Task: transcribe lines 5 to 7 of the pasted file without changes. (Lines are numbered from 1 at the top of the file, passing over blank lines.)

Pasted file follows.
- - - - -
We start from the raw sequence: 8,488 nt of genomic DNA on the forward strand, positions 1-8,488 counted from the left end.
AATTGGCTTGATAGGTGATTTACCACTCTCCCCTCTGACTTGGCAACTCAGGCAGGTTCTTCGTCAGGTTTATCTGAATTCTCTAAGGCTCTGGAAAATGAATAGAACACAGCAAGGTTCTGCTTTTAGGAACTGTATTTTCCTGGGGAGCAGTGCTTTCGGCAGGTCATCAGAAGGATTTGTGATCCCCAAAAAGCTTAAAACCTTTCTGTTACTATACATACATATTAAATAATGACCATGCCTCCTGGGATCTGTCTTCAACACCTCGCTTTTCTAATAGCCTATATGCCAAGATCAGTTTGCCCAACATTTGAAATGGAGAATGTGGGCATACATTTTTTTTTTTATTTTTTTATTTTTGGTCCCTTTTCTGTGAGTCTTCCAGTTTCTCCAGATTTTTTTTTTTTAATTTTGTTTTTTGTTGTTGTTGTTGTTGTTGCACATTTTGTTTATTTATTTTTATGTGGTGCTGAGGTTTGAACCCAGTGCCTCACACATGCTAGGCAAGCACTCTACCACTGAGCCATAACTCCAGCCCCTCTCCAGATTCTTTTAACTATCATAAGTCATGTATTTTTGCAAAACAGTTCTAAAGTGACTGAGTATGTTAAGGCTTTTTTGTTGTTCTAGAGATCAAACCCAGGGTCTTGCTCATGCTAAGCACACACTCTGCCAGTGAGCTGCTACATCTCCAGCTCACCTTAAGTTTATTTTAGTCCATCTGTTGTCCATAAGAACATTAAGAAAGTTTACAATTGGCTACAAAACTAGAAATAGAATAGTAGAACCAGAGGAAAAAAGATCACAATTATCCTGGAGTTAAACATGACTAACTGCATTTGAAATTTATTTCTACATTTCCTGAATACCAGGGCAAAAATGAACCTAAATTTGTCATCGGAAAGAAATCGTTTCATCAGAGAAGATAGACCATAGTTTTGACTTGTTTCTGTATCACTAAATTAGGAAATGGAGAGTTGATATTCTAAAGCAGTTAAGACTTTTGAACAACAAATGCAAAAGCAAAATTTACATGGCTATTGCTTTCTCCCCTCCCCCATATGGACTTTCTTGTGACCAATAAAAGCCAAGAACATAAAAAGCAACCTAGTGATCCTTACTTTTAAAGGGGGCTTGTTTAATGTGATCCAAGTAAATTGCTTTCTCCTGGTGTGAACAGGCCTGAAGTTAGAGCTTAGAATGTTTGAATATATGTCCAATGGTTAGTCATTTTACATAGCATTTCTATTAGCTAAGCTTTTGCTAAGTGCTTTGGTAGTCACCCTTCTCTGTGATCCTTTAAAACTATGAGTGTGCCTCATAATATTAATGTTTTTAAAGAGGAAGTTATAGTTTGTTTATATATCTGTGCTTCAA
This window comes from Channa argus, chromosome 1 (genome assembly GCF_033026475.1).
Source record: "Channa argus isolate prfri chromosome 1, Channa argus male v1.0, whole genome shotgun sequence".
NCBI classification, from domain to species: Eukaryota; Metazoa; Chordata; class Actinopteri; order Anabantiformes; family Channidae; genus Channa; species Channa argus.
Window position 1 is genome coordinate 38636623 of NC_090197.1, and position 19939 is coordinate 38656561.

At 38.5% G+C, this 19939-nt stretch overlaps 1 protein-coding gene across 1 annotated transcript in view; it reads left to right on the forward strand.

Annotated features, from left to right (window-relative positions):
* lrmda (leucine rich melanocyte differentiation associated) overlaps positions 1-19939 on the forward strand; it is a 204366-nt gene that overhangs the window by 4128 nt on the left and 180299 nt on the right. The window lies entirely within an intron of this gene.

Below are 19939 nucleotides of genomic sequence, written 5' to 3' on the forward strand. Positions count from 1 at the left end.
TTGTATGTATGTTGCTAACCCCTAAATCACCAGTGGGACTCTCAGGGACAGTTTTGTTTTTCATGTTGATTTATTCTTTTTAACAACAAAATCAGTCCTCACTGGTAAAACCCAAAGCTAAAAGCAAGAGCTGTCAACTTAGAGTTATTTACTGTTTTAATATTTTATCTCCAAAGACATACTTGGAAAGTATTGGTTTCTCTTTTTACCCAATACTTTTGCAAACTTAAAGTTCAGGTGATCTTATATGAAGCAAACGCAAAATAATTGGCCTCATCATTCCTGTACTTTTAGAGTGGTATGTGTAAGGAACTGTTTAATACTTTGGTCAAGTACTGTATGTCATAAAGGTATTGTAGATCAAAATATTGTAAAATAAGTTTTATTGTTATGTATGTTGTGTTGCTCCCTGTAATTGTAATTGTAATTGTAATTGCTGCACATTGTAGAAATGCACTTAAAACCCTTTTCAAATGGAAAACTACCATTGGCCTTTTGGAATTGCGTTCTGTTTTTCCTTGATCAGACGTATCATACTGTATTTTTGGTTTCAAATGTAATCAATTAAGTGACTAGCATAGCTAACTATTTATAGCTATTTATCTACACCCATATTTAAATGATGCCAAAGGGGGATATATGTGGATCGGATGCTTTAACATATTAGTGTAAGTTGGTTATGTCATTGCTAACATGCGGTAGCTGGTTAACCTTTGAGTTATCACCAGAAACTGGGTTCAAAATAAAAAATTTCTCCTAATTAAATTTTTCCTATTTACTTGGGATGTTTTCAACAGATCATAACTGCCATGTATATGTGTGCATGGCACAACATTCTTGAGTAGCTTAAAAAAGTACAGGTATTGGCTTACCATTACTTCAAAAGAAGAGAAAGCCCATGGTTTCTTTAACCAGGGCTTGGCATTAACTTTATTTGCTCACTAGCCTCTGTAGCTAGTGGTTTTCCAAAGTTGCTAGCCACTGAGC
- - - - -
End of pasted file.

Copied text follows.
NCBI classification, from domain to species: Eukaryota; Metazoa; Chordata; class Actinopteri; order Anabantiformes; family Channidae; genus Channa; species Channa argus.
Window position 1 is genome coordinate 38636623 of NC_090197.1, and position 19939 is coordinate 38656561.

At 38.5% G+C, this 19939-nt stretch overlaps 1 protein-coding gene across 1 annotated transcript in view; it reads left to right on the forward strand.